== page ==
JPMorgan boss’ throat cancer curable

JPMorgan boss’ throat cancer is curable, President, CEO and Chairman Jamie Dimon, aged 58, said. He told staff and shareholders that he will continue as head of America’s largest bank despite the confirmed diagnosis. He has informed the bank of his medical status and says he is grateful for the board’s support.

Mr. Dimon, a lifetime non-smoker, said there is no evidence of metastasis (cancer spreading elsewhere in the body) and that he is set to have approximately eight weeks of chemotherapy and radiation therapy at Memorial Sloan Kettering Hospital in New York.

In a memo, JPMorgan’s boss said the cancer was diagnosed early and is confined to one area. After undergoing a CT scan and a biopsy, doctors found he had malignancy in his throat and the nearby lymph nodes on the right side of his neck. About two weeks ago he had been feeling unwell and went to see his doctor.

Lighter summer schedule

Mr. Dimon plans to work during most of those weeks, but will limit his traveling. He says he will work during the radiation treatment phase and will take a summer vacation while the chemotherapy is being administered.

JP Morgan has no specific individual to take over Mr. Dimon’s duties as his schedule becomes lighter while he undergoes treatment. Unit and department heads will carry on as usual, said a spokesman, Joe Evangelisti. He added that the bank does have a three-year and five-to-seven-year contingency plan available in case anything happens to one of its top executives.

US media quote several executives at the bank who could potentially succeed Mr. Dimon, with chief executive of corporate, Daniel Pinto, and the company’s chief operating officer, Matthew Zames, as the most obvious.

After sharing the news with shareholders and employees during the 10th anniversary celebration of his tenure at the bank, Mr. Dimon said he has cancelled a planned five-country client trip, which had included visits with the prime ministers of Italy and Greece.

Mr. Morgan wrote:

Jamie Dimon
Mr. Dimon’s prognosis is “excellent”.

“I feel very good now and will let all of you know if my health situation changes.”

Dimon credited with steering bank through crisis

Mr. Dimon has been credited by many analysts and investors with steering JPMorgan through the financial crisis and its aftermath.

The Chicago Tribune quotes Michael Holland, founder of Holland & Co, who said “One of the main reasons I’m a shareholder is Jamie Dimon, one of the biggest reasons by far. He is by numbers and the record one of the best financial CEOs of our generation.”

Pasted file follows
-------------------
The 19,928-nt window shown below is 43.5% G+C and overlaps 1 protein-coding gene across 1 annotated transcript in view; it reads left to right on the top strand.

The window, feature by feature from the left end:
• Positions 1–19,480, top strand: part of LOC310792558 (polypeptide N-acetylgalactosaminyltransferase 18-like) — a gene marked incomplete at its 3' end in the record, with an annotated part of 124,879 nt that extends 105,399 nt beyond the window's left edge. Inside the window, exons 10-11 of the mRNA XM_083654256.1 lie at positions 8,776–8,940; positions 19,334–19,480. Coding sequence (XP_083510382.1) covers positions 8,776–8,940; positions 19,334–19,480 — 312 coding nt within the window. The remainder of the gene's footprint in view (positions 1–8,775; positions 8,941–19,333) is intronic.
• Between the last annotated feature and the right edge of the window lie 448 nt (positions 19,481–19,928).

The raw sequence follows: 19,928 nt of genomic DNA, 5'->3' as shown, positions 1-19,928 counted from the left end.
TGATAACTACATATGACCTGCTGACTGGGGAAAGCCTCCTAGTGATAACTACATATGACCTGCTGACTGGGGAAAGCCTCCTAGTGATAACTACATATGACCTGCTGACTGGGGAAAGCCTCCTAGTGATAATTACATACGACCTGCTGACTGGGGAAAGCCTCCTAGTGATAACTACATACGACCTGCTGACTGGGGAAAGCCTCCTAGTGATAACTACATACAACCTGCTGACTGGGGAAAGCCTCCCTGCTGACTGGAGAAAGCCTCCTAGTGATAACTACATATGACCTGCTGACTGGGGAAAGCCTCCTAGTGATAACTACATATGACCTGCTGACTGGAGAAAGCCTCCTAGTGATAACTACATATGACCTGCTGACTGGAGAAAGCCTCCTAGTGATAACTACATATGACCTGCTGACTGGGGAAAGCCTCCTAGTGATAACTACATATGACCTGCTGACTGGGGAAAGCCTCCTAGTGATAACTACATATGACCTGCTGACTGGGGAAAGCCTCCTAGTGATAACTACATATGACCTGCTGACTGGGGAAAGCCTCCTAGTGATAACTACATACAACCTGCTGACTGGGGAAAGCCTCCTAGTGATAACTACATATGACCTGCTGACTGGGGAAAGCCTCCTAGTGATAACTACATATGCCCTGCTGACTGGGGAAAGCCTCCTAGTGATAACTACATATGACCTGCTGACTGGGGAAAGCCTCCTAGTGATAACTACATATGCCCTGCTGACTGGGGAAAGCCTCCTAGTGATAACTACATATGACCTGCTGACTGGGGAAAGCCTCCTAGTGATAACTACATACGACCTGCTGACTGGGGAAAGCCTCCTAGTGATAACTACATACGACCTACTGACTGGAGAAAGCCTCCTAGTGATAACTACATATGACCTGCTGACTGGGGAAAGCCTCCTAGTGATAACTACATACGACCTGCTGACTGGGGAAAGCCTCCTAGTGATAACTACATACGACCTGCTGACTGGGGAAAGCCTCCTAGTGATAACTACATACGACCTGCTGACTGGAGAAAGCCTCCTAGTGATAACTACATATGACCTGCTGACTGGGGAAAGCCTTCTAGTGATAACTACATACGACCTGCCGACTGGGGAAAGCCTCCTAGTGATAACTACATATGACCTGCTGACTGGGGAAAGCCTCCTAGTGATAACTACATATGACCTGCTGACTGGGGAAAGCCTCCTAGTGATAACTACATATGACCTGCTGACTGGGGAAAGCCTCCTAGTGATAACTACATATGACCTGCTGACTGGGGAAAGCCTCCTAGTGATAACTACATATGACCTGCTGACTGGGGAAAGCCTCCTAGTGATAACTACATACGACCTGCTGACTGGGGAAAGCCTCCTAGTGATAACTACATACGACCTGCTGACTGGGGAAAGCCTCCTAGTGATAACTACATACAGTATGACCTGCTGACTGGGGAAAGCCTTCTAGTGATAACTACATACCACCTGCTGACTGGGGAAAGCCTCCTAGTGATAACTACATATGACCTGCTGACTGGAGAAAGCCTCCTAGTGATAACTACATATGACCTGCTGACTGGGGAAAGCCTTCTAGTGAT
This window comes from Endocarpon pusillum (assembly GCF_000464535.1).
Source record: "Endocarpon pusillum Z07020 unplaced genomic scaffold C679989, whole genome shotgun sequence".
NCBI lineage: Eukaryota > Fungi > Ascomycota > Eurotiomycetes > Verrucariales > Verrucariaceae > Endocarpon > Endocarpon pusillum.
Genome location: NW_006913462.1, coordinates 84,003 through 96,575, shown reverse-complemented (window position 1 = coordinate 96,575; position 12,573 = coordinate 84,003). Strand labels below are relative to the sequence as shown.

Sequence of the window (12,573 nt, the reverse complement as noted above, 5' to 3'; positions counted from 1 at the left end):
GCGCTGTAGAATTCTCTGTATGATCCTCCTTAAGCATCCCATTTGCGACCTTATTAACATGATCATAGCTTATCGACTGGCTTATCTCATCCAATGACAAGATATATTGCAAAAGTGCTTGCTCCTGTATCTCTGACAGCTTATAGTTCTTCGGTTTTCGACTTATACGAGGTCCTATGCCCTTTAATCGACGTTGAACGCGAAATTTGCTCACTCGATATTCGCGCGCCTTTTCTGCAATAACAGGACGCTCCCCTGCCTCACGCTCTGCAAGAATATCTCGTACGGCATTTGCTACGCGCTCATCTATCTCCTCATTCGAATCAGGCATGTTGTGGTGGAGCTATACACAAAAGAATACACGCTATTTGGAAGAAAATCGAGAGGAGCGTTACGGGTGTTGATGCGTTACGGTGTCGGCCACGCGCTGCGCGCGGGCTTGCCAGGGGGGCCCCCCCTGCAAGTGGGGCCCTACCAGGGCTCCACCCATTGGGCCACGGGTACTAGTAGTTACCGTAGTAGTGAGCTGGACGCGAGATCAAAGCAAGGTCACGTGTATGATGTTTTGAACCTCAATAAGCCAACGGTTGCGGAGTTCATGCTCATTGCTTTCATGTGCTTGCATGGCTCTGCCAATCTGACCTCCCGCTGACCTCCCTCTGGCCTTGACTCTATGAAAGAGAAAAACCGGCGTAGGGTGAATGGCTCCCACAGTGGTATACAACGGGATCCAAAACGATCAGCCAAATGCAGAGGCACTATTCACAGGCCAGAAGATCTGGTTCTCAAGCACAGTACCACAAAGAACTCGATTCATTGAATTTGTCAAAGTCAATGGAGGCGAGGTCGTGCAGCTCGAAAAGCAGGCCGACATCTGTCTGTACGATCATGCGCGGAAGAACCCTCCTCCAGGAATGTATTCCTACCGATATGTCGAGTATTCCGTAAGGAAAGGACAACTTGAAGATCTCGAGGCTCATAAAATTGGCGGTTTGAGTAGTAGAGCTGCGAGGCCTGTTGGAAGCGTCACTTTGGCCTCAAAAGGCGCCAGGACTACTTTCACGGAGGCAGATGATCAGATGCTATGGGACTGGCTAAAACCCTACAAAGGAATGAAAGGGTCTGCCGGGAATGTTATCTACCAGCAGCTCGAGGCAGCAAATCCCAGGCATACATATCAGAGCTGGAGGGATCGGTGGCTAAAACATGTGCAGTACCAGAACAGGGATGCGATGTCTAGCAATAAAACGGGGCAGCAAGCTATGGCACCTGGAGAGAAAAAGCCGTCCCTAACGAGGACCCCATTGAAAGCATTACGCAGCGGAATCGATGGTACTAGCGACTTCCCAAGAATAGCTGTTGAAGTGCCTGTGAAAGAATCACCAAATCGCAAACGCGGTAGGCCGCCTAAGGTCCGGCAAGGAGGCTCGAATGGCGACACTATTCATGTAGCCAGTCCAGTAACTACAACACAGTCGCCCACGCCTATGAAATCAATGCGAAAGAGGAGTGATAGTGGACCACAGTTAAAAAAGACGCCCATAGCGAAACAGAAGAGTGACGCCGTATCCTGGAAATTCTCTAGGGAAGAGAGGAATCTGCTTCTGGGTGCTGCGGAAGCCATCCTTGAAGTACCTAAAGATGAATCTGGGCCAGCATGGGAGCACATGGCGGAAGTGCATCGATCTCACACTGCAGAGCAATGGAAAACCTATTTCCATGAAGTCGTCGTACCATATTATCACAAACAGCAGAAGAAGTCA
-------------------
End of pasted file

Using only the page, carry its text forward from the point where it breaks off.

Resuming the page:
JPMorgan has worked hard to restore its credibility with regulators, a painful process that has cost it about $20 billion.

A $13 billion settlement was agreed in November 2013 with several government authorities over the bank’s sale of certain mortgage-backed securities leading up to the financial crisis.

It also agreed to a $2.6 billion settlement for allegedly not sounding the alarm regarding the Ponzi scheme.

JP Morgan Chase & Co., based in Manhattan, New York, has approximately 255,000 employees.

About throat cancer

Throat cancer refers to malignant tumors that develop in the pharynx (throat), larynx (voice box) or tonsils.

Symptoms may include a cough, alterations in the patient’s voice, such as hoarseness, problems swallowing, ear pain, weight loss, sore throat, and a lump or sore that does not heal.

Risk factors linked to throat cancer include:

  • smoking or chewing tobacco (Mr. Dimon has never smoked),
  • excessive alcohol consumption,
  • being infected with the the human papillomavirus (HPV),
  • not eating enough fruit and vegetables.

Treatment may involve radiation therapy, chemotherapy, surgery (depending on the size of the tumor or to remove cancerous lymph nodes), and sometimes targeted medications, such as Cetuximab.

Outlook (prognosis) for patients with throat cancer

According to the National Institutes of Health, 90% of patients with throat cancer can be cured if detected early. If the cancer has spread beyond its original site to surrounding tissues or lymph nodes in the neck, 50% to 60% of patients are likely to be cured.

If the cancer has metastasized – spread to parts of the body outside the head and neck – it is incurable and treatment then focuses on prolonging and improving the patient’s quality of life.